• Sure but what’s needed here is a scale bar, a number of dollars needed to purchase a quantity of stuff that is understood to be necessary for some basic level of subsistence. Food, shelter, clothing and transportation to and from the source of income and food… it really doesn’t matter what precise level you choose, just make it consistent so we can take income and divide by the scale bar and get a dimensionless number that expresses degree of wealth relative to a well defined and not at all extravagant scale.

instead we get thresholds and false dichotomizations and broken ideas

• Andrew says:

Steve:

Yup, see here.

• Steve says:

In adjusting for inflation, we are comparing different baskets of goods. This is simple when the two baskets contain the exact same goods. But, when one basket contains a smart phone and another basket contains a land line phone, a camera, a record player, and a type writer, how should the comparison work? Should we say that the price of the smart phone costs the same as the land line, the camera, the type writer, the record player, and the video game console? Or should we compare only the price of phones?
Under one choice, prices have dropped dramatically. Under another, prices have gone up. Any one who thinks carefully about this question can see that there is no objective answer to the question. We should accept that both possibilities are reasonable.

• And yet a slice of pork meat and two eggs, or a chicken breast with rice are still the same commodity as they were 2000 years ago. So too is 500 square feet of room with a roof and 4 basic walls. So too is a plain cotton shirt and cotton pants… which is why the basic poverty measure is so important because basic human needs haven’t changed in 10000 years (though technology for providing them has of course, teepees and igloos and log cabins and soforth are all plausibly shelters, but the commodity is really the space to sleep or eat or cook)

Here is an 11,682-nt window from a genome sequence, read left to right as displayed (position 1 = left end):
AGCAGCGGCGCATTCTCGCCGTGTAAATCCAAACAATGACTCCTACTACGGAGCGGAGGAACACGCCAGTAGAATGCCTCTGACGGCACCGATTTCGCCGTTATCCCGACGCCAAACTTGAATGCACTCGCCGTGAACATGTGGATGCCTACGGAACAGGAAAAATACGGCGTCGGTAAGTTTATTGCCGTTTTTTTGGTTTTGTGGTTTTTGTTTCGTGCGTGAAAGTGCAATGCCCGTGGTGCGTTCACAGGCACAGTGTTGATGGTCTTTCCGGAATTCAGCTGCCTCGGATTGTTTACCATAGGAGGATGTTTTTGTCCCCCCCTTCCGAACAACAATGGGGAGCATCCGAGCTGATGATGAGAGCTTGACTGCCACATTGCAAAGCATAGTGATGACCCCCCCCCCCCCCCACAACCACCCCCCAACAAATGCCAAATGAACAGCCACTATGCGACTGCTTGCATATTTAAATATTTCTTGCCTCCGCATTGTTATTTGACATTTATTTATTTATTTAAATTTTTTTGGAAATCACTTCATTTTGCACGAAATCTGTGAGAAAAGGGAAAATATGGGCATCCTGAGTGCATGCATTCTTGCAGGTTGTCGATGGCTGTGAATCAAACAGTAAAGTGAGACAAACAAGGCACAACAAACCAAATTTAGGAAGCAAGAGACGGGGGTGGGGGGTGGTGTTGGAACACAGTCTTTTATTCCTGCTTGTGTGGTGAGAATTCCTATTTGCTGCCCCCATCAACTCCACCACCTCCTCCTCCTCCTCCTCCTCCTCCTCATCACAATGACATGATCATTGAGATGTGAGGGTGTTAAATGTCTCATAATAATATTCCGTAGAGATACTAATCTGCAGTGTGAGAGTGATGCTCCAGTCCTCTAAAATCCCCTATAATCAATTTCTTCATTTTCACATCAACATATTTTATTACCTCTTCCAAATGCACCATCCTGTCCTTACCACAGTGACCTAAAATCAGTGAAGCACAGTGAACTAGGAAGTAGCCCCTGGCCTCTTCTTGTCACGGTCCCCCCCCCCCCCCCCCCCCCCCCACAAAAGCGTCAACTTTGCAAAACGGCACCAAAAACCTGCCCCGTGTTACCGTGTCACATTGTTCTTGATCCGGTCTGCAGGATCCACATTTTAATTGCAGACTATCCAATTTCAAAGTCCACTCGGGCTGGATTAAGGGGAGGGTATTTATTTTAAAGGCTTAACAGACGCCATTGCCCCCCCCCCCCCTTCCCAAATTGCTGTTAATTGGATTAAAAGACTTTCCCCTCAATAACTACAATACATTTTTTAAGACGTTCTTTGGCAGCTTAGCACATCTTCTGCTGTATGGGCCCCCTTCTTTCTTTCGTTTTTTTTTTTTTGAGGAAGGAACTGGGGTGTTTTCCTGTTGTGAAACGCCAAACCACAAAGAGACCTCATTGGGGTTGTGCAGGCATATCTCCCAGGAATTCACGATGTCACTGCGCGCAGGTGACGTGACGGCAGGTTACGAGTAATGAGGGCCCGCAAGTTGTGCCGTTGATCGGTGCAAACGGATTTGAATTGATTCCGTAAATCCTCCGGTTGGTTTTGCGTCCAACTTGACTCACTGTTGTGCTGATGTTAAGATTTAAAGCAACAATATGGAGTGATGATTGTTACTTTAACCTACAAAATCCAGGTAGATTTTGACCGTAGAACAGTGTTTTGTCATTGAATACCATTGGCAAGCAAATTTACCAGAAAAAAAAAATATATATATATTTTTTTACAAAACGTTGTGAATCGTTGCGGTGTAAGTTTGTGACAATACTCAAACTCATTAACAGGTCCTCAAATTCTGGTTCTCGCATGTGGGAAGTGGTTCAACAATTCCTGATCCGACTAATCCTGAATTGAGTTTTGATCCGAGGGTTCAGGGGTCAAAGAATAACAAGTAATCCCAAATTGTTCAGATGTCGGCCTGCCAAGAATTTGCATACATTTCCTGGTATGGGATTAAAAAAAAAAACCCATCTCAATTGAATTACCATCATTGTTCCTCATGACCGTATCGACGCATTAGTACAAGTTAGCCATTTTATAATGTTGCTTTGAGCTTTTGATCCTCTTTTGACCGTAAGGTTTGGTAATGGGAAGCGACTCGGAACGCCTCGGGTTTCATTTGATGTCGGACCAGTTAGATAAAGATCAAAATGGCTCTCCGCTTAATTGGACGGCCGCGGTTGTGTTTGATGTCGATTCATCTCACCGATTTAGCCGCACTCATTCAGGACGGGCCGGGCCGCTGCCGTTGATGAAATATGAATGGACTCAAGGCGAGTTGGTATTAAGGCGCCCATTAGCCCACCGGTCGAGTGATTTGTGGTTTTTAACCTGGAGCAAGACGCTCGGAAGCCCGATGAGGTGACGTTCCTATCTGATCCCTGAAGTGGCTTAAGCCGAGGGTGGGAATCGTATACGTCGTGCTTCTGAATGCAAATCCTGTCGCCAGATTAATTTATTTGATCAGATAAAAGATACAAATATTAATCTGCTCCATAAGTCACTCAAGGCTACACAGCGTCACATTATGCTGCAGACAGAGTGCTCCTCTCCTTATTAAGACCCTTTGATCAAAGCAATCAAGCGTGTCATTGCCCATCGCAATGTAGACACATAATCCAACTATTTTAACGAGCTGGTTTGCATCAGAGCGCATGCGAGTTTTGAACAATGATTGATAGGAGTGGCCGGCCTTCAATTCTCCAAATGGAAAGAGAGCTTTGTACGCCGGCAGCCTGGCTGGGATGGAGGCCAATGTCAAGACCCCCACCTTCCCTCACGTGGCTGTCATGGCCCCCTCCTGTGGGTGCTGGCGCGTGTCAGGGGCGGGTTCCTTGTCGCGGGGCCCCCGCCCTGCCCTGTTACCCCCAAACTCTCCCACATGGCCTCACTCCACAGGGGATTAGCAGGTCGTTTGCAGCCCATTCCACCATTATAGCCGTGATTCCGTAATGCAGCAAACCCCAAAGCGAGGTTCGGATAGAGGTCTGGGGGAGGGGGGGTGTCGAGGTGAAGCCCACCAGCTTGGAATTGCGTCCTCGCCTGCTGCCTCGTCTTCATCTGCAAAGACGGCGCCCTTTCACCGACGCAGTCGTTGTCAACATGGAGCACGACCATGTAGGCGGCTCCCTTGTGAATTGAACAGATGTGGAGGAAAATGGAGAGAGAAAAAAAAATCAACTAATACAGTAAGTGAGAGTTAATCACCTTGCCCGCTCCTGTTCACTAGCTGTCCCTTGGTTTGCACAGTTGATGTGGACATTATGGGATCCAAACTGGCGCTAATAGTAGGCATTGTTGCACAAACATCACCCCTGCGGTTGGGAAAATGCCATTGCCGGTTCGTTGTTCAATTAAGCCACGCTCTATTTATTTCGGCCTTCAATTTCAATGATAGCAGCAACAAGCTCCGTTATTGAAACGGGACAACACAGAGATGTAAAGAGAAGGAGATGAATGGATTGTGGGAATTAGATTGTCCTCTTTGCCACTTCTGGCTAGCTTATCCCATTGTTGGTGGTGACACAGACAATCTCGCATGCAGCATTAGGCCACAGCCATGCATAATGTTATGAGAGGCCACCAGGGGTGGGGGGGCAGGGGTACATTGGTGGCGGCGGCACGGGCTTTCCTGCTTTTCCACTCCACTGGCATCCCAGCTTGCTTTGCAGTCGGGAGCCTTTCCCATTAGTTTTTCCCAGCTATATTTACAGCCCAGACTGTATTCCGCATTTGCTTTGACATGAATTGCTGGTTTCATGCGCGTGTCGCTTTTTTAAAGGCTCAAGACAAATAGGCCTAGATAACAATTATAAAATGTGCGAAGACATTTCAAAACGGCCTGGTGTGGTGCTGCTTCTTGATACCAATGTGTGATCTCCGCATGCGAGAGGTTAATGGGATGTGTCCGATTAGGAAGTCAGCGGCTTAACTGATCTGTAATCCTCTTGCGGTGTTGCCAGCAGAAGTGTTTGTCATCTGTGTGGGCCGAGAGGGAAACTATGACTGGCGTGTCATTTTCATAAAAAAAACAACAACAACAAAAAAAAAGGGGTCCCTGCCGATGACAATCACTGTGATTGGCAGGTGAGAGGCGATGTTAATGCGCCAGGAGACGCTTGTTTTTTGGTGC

• Anoneuoid says:

And yet a slice of pork meat and two eggs, or a chicken breast with rice are still the same commodity as they were 2000 years ago

I would have to disagree. I buy the 3x more expensive “organic” chicken breast and it is like a different species than the cheap stuff which I have to assume is some sort of mutant chicken injected with salt water and other preservatives. Also, growing food in one place and shipping it elsewhere (cities) is depleting the soil of minerals (especially magnesium) that are lost to wherever the sewage ends up (mostly not back in the farmland the food came from).

• Sure but we are talking about small differences compared to say camel rides vs an Airbus or epic poetry memorized by special storytellers vs ubiquitous downloadable video, or hand twisted hemp vs nylon rope

• Also, a good measure of poverty would use whatever was the locally cheapest meat, whatever was the locally cheapest grain, whatever was the locally cheapest 3 or 4 vegetables, whatever was the locally cheapest fermented beverage etc.